RE: Tech writers with typewriters?

Subject: RE: Tech writers with typewriters?
From: "Jennifer Biscardi" <jbiscardi -at- ase-usa -dot- net>
To: "TECHWR-L" <techwr-l -at- lists -dot- techwr-l -dot- com>
Date: Thu, 23 Jun 2005 12:38:23 -0400

I got a good chuckle out of the site, and for grins asked to have the
"Practice Drill" sent to me.

a snippet (tad long, so sorry):

>This article shows you how to build your technical writing skill in the
same way as you'd build your athletic ability - by giving you habitual
exercises that make for long-term >>success.
>These simple practical exercises will be a great investment in your
technical writing proficiency.
>Incorporating these exercises and practices into your everyday work and
play will build your writing strength. It will tone your writing muscles and
quicken your writing reflexes. And it will make the improvements in your
technical writing seem simple, progressive and fun!
>1. Keep a Technical Writer's 'First Aid Kit' Handy Tools for daily work
>should be readily to hand. A 'First Aid Kit' for technical writers will
include essential tools of the trade. They include:
>a) Essential Reference Books
* Dictionary
>You need a sizable dictionary, with some or all of the following: a
pronunciation guide, etymological references and synonym/antonyms. It will
have appropriate formatting, print size, and a solid binding.
>A printed bound dictionary, as opposed to an electronic word processor
version, continues to provide a writers 'first aid kit' in many ways. First
choices might be The Oxford Concise Dictionary, The Collins Concise
Dictionary, Chambers Dictionary, or the Random House Dictionary.
* Thesaurus
>The standard Roget's Thesaurus appears in numerous formats, at various
prices and under several publishing formats. This includes Oxford, Collins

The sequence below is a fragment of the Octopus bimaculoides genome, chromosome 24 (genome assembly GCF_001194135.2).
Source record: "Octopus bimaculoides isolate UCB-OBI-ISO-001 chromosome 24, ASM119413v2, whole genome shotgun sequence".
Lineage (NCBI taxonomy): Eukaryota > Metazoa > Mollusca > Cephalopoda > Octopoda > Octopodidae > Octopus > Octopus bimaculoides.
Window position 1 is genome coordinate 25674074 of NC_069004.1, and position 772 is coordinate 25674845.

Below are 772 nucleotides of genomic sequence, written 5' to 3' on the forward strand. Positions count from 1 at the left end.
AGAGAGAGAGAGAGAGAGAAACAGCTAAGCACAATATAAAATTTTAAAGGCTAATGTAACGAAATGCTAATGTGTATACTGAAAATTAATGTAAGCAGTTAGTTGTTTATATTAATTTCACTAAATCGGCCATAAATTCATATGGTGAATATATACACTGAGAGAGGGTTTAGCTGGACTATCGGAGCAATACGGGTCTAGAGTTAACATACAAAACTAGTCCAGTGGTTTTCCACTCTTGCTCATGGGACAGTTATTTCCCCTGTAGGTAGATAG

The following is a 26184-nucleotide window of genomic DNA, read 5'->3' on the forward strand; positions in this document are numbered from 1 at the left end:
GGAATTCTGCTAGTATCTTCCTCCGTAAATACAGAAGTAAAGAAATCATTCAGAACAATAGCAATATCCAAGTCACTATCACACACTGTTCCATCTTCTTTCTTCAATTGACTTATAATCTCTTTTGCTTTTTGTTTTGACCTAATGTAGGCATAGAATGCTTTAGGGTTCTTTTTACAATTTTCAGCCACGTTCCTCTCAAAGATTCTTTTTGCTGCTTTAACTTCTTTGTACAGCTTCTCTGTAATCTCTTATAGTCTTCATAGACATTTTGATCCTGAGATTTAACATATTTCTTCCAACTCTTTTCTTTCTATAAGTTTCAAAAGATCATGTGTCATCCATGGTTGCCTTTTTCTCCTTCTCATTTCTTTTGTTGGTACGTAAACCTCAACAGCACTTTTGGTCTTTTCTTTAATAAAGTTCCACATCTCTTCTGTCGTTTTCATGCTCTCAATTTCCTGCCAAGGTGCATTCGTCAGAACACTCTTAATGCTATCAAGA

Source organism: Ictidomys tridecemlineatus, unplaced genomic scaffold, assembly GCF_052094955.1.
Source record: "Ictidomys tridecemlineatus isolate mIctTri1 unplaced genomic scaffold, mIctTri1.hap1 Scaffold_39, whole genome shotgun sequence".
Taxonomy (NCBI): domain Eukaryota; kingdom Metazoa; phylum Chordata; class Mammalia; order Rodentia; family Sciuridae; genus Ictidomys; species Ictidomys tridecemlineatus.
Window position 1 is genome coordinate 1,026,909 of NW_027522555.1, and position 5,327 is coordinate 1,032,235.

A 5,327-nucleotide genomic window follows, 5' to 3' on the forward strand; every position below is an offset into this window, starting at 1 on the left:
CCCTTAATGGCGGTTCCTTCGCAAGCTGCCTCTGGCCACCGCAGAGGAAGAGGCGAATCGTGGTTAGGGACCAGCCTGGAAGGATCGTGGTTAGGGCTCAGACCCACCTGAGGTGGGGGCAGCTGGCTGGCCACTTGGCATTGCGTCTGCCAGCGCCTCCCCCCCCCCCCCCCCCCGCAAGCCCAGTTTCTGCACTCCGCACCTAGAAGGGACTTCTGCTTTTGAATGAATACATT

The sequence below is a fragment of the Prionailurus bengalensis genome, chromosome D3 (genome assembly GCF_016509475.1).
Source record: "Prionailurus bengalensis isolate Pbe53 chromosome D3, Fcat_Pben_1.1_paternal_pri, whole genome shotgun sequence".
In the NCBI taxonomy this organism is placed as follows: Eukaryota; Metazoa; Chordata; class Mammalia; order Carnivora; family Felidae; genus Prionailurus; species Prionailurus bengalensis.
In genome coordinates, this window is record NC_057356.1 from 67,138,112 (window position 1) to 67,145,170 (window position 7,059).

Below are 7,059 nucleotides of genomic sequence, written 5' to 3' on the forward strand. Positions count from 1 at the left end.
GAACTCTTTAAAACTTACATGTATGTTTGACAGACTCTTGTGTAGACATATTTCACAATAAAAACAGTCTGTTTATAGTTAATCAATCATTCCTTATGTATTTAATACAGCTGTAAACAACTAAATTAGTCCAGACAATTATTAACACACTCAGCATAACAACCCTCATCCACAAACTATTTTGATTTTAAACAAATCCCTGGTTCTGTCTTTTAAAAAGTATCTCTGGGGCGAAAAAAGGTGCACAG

and Penguin editions.
> * Atlas
>You need a recently published, well-indexed atlas. Depending on your needs,
it should have topographical, mineralogical, demographic and other
cartographic data. It should also have further information in brief text,
graphs, photographs and other illustrations. Atlases are always available
from a range of publishers, at markedly varied prices.
* Dictionary of quotations
>This dictionary will be ordered alphabetically by name, by date, or by
subject. Choose the format with which you feel most at ease.
>b) Work Materials
* Work diary
>You should have a simple system for recording the stock and flow of
allocated time, money, and all your other resources. You can do this on a
single sheet of paper, or on a computer system.
* Clippings file - for your writing
>You should organize a clippings file. This will record your stock and flow
of writing submissions. You can organize this by date, subject and
* Notebook
>A pocket-size ring-bound notebook provides a handy space for recording
* Stationery
* Computer hardware and software. Photographic equipment. These are
quite beyond the scope of this article.
>c) Background and Marketing Guides
* Address book
>This may be paper or computer-based - as mentioned in the work diary,
accounts, and records above.
* Library guides
>Using a library intelligently ranges from simple jobs such as locating
photocopiers or notice boards, to having specialist technical skills such as
accessing periodicals, microfiche files, multimedia, or inter-loan services.
> * Writing guides
>Publications on the craft of writing are essential 'first-aid-kit' writing
tools. They include books, magazines, e-zines and web-sites.
>Guides to technical style, usage, and convention are also important (e.g.